The manuscript should include an ethics statement identifying the institutional and/or national research ethics committee (including the name of the ethics committee) approving the experiments and describing any relevant details. Authors should confirm that informed consent (See also Informed Consent ) was obtained from all recipients and/or donors of cells or tissues, where necessary, and describe the conditions of donation of materials for research, such as human embryos or gametes. Copies of approval and redacted consent documents may be requested by the Journal.
We encourage authors to follow the principles laid out in the 2016 ISSCR Guidelines for Stem Cell Research and Clinical Translation
In deciding whether to publish papers describing modifications of the human germline, the Journal is guided by safety considerations, compliance with applicable regulations, as well as the status of the societal debate on the implications of such modifications for future generations. In case of concerns regarding a particular type of study the Journal may seek the advice from the Springer Nature Research Integrity Group.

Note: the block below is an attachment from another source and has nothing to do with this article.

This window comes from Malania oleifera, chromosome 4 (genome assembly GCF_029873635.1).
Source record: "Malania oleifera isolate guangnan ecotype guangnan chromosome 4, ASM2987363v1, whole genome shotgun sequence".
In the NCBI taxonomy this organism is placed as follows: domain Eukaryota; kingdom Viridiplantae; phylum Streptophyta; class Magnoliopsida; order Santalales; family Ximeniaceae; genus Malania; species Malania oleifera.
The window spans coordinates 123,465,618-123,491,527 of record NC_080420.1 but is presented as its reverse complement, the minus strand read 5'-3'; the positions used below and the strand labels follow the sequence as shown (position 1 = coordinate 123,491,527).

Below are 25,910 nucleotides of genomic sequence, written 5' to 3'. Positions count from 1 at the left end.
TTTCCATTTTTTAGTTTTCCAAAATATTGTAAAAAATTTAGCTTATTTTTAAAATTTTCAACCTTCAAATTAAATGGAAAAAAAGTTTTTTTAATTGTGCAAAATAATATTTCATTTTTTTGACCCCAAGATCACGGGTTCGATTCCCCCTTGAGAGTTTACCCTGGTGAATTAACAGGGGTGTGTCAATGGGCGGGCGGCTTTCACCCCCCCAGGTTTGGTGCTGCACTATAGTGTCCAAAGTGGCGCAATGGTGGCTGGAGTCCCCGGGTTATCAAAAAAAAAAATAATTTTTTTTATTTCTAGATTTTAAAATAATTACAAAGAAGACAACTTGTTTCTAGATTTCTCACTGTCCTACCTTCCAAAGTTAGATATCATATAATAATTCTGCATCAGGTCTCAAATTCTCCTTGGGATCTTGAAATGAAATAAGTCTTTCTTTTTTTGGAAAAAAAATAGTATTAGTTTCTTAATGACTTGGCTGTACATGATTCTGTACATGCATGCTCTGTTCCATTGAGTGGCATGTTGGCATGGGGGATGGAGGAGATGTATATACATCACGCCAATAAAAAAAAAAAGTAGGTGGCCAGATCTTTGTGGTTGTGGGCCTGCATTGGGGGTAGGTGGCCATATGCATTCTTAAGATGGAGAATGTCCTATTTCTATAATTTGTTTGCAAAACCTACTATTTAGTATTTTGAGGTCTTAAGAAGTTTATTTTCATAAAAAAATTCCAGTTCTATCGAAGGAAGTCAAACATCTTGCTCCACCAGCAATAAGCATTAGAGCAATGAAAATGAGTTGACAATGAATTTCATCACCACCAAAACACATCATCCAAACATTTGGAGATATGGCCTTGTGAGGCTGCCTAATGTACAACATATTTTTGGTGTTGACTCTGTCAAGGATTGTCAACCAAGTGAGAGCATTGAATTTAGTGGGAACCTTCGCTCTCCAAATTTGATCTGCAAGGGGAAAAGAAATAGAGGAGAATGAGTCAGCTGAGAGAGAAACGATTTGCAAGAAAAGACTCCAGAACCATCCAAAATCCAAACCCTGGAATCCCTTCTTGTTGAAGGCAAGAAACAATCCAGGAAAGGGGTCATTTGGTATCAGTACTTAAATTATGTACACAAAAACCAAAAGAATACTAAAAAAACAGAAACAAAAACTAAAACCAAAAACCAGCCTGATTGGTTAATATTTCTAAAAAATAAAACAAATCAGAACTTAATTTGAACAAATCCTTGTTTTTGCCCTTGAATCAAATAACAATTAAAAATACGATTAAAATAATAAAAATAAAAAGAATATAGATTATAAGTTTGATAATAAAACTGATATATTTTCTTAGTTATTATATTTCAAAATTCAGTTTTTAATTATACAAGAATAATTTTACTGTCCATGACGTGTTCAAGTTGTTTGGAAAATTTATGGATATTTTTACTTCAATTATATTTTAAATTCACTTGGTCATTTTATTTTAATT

The decision to publish a paper is the responsibility of the Editor-in-Chief of the Journal.
This journal values stewardship, transparency, and adhering to governance with regards to collecting and utilizing specimens and conducting experiments and/or field studies. Therefore the journal sets out the following guidelines:
Field studies involving genetically engineered plants must be conducted in accordance with national or local legislation and, if applicable, the manuscript needs to include a statement specifying the appropriate permissions and/or licences.
Authors utilizing genetic plant resources received via local suppliers/collectors, such as species collected from protected areas or endangered species with medical importance, must conduct their experiments following the Nagoya Protocol (as part of the Convention on Biological Diversity).
Authors whose research is focusing on quarantine organisms (i.e. harmful or pest organisms, including plant pathogens) should adhere to national legislation and notify the relevant National Plant Protection Organization of new findings before publication. More information can be found via the International Plant Protection Convention .